By Liz F. Kay | firstname.lastname@example.org
3:51 PM EST, November 19, 2008
State police spying went on longer than previously reported, continuing into
2007, according to documents released today by the ACLU.
The American Civil Liberties
activists who appear never to have stepped foot in
databases that list them as terrorists.
The documents of 53 people identified as possible terrorists were redacted
significantly to eliminate references to covert operations.
Activists say they still aren't getting complete information from state
police, despite an investigative report commissioned by Gov. Martin
O'Malley, and they say they'll keep demanding documents and possibly pursue
"We are nowhere near full disclosure of what they did, why they did it and
who they did it to," said ACLU attorney David Rocah.
A state police spokesman said that the department has released files in
compliance with the investigative report and denied that groups other than
death penalty activists were monitored.
Spokesman Greg Shipley said that information about activists gathered
outside of the 14-month period beginning in 2005 was "incident-based."
"It is intelligence information and actions that are in response to proposed
events or actions that led to concern on the part of police for issues of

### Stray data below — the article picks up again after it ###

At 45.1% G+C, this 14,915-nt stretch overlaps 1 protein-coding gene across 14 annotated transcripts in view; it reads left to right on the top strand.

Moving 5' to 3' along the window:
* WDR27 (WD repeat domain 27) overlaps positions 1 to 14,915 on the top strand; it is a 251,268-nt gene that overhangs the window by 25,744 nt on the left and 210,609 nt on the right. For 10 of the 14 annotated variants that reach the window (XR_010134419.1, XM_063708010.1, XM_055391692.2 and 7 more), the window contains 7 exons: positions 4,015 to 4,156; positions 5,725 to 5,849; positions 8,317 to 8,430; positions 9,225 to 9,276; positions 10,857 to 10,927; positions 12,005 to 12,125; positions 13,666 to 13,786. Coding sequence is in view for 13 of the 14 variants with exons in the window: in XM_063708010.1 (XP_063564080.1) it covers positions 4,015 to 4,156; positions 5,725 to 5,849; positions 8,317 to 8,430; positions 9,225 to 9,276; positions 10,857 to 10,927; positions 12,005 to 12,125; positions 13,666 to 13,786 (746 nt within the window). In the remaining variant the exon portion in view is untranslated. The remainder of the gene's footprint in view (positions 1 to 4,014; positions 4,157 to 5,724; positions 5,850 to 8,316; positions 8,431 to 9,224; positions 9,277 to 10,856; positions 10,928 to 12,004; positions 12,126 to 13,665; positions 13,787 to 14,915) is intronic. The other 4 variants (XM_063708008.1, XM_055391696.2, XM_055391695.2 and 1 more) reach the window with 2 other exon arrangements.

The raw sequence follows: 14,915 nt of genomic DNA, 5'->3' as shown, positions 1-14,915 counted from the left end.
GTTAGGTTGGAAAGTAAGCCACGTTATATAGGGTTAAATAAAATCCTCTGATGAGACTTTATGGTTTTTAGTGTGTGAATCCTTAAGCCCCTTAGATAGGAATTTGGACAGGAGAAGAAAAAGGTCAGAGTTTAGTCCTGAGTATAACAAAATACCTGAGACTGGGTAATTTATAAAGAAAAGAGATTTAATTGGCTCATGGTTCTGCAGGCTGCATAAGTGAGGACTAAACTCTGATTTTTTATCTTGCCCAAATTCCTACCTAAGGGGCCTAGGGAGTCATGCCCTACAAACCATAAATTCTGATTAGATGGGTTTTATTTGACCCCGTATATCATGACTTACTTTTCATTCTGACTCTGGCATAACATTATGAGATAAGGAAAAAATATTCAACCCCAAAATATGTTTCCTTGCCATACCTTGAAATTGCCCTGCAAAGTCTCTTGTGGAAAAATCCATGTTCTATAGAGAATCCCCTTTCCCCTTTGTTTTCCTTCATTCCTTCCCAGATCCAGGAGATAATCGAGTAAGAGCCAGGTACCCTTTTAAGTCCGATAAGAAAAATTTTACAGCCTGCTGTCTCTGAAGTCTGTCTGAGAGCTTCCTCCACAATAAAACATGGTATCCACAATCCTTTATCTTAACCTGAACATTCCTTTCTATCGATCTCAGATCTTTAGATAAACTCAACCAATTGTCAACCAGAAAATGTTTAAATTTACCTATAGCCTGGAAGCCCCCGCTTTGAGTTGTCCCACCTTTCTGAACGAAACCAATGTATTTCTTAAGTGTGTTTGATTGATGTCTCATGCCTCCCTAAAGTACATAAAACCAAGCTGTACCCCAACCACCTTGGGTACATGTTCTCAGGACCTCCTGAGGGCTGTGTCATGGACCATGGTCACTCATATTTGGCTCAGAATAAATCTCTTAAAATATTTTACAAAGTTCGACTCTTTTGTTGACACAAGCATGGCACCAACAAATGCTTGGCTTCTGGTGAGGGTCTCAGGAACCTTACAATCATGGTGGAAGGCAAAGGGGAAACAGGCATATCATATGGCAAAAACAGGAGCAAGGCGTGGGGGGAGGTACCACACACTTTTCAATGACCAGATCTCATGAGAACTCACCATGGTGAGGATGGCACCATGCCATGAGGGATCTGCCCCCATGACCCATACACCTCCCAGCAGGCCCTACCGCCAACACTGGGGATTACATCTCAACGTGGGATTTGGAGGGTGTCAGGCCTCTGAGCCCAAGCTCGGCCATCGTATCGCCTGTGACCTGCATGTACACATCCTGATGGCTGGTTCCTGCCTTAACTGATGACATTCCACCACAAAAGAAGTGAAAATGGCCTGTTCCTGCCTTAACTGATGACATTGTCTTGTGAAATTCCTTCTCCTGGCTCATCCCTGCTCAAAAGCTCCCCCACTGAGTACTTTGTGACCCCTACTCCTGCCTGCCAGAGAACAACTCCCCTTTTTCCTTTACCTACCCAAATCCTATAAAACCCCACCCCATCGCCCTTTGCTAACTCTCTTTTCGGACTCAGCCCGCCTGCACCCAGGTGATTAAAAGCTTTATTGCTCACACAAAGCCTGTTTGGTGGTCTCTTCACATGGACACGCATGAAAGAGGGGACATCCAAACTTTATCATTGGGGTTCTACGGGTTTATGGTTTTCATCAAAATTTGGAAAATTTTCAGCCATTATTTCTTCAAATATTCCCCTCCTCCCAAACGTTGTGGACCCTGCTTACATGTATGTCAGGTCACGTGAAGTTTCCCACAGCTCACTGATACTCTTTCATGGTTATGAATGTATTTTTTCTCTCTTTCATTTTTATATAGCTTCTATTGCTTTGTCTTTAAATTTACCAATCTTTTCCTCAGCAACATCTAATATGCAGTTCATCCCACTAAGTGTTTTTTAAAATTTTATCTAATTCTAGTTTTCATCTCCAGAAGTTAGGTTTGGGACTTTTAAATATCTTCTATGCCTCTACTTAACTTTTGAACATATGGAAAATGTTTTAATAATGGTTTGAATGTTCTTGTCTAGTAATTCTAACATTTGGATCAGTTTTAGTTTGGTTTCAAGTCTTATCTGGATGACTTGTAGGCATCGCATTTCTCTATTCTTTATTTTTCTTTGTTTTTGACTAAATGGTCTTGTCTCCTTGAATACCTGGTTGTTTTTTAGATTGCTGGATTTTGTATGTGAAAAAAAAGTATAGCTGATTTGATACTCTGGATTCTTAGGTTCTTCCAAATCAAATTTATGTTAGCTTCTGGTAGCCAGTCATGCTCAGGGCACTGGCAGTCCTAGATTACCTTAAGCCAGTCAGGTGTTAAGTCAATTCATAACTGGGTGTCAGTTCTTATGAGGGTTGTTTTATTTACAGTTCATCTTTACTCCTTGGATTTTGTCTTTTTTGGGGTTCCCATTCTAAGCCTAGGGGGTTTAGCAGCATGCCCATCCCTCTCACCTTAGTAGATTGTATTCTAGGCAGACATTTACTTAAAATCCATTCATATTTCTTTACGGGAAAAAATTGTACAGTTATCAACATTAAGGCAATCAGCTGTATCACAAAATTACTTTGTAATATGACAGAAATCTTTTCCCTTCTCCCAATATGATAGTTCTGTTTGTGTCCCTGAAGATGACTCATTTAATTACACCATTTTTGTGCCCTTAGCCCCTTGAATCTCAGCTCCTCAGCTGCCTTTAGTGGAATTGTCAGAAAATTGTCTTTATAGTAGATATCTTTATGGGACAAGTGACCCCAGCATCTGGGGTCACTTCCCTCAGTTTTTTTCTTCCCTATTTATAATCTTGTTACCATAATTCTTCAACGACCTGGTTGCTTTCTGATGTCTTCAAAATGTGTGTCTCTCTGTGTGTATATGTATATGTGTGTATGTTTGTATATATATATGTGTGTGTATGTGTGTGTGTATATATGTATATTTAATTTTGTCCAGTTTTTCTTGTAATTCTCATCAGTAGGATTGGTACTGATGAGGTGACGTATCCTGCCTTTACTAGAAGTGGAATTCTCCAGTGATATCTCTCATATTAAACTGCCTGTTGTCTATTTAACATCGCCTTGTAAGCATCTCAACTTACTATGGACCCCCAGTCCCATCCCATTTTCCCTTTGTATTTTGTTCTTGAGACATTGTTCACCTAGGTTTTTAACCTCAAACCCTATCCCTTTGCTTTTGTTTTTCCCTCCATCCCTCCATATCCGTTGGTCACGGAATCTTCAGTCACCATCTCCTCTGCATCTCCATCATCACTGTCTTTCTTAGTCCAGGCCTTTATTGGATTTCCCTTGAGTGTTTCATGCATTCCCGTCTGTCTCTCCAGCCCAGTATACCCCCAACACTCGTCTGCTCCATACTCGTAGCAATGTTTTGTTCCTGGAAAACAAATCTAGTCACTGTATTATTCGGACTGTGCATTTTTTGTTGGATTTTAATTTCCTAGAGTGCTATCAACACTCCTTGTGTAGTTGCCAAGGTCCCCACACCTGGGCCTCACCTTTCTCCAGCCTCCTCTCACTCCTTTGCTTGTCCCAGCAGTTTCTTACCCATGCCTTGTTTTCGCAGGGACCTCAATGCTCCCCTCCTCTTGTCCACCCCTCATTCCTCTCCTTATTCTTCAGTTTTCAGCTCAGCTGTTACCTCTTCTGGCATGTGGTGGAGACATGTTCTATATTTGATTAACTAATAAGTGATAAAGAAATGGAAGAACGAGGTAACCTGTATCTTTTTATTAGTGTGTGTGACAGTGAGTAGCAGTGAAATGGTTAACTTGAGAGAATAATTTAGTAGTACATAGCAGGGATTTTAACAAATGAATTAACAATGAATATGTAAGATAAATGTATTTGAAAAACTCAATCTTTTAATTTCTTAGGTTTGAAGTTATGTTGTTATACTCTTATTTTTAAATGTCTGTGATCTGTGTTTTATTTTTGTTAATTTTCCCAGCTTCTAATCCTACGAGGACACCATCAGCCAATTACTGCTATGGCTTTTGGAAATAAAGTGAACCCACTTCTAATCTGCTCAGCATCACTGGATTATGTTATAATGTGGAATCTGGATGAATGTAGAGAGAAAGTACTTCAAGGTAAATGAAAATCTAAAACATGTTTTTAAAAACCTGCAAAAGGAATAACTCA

public safety," Shipley said.
Some members of national groups that were included on the list were
surprised because they have never attended events in this state.
"I've never been to
extremist," Nancy Kricorian, a coordinator for the
CODEPINK, an organization of women advocating for peace, said. "I've never
been arrested. The whole thing is completely bizarre," she said in a
Copyright © 2008, The
Published on Wednesday, November 19, 2008 by The
Many Groups Spied Upon In
Police files released to the activists reveal that the governor's security detail alerted the state police's Homeland Security and Intelligence Division to what troopers guarding Ehrlich described as "aggressive protesting" by the Chesapeake Climate Action Network  in 2005.
A review by The Washington Post of those and other files given in recent days to many of the 53 Maryland activists who were wrongly labeled as terrorists in state and federal databases shows an intelligence operation eager to collect information on the protest plans of a broad swath of nonviolent groups from 2005 to at least early 2007.
Those groups included not only death penalty and
The intelligence officers were particularly interested in determining the groups' intentions ahead of specific rallies scheduled in the
The files, whose release and eventual purge were urged in an independent review of the undercover surveillance operation, are heavily redacted in black ink. Many contain about five pages, consisting largely of tidbits of information about each person and his or her protest group. Some list what they call "monikers" for the activists, which are also blacked out.
The individuals are listed under headings for "terrorism" with such labels as "anti-war protestors," "threats," "environmental extremists" and "anarchists," although there is no explanation why any of the groups or individuals would be considered terror threats or extremist groups.
The ACLU  of
State police spokesman Greg Shipley  said yesterday that he could not discuss the contents of the files. He said redactions were made to protect confidential "methods, techniques, procedures and other individuals who may be named" in the documents.